SB 701 — End-of-Life Option Act (Richard E. Israel and Roger 'Pip' Moyer Act) - Maryland Catholic Conference

SB 701 — End-of-Life Option Act (Richard E. Israel and Roger 'Pip' Moyer Act)



The Maryland Catholic Conference offers this testimony in OPPOSITION of Senate Bill 701 (SB 701). The Catholic Conference represents the public policy interests of the three (arch) dioceses serving Maryland, the Archdioceses of Baltimore and Washington and the Diocese of Wilmington, which together encompass over one million Marylanders. 

SB 701 would allow doctors to legally prescribe a lethal dose of controlled substances at the request of a patient who has been deemed “capable of making a medical decision” and who has received a terminal diagnosis. The Conference joins many in the faith community who oppose this legislation, not only because it violates the most basic tenet of our belief in the sacredness of life, but also because of the many dangers this legislation poses to vulnerable populations. 

In a time where opioid-related overdose deaths continue to increase in Maryland, it seems woefully misconstrued to encourage the passage of legislation that would legalize a means of ending one’s life by prescribing a large dosage (typically 100 pills) of barbiturates or a compound mixture (usually morphine sulfate, Propranolol (Inderal), Diazepam (Valium), Digoxin) that a patient would self-administer.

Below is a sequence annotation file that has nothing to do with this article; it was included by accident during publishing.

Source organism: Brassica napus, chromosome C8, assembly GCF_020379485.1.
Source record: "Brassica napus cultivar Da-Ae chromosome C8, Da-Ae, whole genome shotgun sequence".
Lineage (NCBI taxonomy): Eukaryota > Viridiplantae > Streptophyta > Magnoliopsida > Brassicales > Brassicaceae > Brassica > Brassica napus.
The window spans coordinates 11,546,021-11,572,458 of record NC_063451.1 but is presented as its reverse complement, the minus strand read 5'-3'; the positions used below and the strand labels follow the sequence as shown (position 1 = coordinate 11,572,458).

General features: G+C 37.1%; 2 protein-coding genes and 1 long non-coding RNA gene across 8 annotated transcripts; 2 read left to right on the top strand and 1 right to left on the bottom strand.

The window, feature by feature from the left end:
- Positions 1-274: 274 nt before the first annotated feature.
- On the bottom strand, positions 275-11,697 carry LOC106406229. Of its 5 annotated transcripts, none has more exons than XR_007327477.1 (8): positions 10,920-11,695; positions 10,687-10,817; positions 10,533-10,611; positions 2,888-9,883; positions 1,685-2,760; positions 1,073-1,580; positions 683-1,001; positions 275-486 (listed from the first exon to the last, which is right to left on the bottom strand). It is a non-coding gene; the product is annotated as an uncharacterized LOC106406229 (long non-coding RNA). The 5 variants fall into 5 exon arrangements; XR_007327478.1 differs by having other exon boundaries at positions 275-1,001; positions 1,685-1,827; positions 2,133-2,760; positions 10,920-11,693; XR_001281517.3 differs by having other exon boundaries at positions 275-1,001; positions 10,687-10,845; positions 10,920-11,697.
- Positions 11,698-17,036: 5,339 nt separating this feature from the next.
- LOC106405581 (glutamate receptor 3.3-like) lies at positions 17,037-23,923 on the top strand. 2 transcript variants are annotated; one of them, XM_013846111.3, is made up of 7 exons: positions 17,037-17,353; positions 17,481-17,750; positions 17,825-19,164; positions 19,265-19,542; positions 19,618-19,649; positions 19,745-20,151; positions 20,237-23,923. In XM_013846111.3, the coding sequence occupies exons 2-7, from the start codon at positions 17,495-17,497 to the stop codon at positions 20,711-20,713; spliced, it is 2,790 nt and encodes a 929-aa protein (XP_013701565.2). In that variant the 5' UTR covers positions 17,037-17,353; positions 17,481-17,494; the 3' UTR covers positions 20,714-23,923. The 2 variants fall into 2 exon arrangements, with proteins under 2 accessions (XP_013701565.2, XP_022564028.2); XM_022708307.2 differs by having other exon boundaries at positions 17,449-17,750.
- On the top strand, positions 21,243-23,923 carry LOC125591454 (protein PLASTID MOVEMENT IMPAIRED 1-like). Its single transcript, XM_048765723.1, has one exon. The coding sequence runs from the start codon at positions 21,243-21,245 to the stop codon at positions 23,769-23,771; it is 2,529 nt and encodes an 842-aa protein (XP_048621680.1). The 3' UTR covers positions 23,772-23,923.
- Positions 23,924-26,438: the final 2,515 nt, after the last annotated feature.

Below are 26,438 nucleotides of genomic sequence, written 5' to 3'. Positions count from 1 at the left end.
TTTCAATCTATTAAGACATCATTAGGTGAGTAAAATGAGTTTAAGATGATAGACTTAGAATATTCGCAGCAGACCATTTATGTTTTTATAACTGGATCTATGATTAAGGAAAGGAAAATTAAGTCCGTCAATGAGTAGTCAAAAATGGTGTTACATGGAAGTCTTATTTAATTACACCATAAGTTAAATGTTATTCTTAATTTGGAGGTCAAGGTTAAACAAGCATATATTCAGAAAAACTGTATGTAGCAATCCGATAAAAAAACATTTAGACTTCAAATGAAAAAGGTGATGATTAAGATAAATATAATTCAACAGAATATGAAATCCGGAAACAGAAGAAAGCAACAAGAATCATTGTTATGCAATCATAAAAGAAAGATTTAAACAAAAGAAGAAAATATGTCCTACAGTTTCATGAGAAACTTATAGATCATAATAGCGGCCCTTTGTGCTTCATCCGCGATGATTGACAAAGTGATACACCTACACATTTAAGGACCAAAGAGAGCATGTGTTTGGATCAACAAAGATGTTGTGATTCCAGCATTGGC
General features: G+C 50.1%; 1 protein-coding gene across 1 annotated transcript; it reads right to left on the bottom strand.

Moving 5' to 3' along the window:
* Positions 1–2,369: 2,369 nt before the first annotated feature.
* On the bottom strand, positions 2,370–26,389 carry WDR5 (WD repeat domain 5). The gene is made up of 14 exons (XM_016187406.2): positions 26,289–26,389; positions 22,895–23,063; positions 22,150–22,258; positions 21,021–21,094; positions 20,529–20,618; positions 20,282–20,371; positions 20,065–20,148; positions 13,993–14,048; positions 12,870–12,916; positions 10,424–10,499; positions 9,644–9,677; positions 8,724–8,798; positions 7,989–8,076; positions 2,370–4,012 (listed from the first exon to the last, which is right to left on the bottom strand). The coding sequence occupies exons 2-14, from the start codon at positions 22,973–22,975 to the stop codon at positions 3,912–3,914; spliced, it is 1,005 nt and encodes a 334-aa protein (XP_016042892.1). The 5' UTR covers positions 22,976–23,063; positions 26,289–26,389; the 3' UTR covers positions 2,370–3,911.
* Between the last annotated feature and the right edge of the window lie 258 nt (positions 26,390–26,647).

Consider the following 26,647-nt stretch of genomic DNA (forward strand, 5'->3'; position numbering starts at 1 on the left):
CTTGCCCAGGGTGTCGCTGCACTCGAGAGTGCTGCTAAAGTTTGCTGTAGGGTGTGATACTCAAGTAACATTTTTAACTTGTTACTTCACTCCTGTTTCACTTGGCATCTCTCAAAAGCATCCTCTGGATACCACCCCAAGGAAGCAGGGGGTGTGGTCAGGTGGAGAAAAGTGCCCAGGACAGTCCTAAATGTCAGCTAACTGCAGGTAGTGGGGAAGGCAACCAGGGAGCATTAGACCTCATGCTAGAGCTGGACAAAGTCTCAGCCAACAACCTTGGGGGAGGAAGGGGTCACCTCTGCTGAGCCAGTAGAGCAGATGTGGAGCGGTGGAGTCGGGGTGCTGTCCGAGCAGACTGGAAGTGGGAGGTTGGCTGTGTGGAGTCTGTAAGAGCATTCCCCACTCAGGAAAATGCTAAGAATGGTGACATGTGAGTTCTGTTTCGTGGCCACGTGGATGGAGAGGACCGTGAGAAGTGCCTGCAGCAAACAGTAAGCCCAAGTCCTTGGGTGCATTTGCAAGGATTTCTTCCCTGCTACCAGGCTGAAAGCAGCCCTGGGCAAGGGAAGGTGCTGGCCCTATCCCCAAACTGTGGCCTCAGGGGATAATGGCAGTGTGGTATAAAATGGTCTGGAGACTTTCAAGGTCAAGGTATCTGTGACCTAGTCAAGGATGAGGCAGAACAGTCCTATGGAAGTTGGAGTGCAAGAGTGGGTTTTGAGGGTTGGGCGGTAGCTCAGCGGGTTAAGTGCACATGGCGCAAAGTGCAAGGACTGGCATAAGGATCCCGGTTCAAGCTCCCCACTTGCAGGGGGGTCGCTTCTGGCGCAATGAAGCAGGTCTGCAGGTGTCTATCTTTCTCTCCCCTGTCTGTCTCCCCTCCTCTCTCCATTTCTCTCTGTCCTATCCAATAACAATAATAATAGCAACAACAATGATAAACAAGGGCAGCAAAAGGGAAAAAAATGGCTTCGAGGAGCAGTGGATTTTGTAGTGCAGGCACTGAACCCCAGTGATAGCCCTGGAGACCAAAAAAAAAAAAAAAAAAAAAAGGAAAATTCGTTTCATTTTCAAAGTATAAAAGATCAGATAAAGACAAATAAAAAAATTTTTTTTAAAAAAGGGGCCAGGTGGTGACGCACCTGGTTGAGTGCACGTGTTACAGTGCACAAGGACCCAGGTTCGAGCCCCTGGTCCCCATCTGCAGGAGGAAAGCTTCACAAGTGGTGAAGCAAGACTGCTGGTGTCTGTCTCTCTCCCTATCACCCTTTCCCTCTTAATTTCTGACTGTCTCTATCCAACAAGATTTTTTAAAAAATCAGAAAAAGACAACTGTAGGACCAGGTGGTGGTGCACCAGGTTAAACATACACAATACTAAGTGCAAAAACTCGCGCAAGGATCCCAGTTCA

In addition, we have many concerns about the bill which are shared by numerous other groups, including countless physicians, mental health providers, hospice nurses, pharmacists, disability rights groups, advocates for senior citizens, and others. From the perspective of the Church, however, we wish to convey our deep dismay about the message this legislation sends to those who might feel that their illness and the care they require is nothing more than a burden to their families and the rest of society. Passage of this bill will undermine societal support for communities that are currently prone to higher suicide attempt rates – young adults, adolescents, and the military community. 

At the heart of our ministry to the sick, the disabled, the elderly, and those without access to adequate medical care is recognition of the Gospel call to embrace the lives of those most in need of our love, care, and compassion. There is no life that we consider not worth living, no person who does not deserve to be valued. While some may view this legislation as a response to the understandable fears about pain and loss of “dignity” that someone diagnosed with a terminal illness might face, we insist firmly that the answer to those fears should be a demand for medical treatment that provides adequate pain management and excellent palliative or hospice care. A terminally ill patient requesting a prescription to commit suicide deserves to be surrounded by compassion, not handed a large quantity of lethal drugs to take his or her life. 

The Maryland Catholic Conference respectfully urges an unfavorable report on SB 701.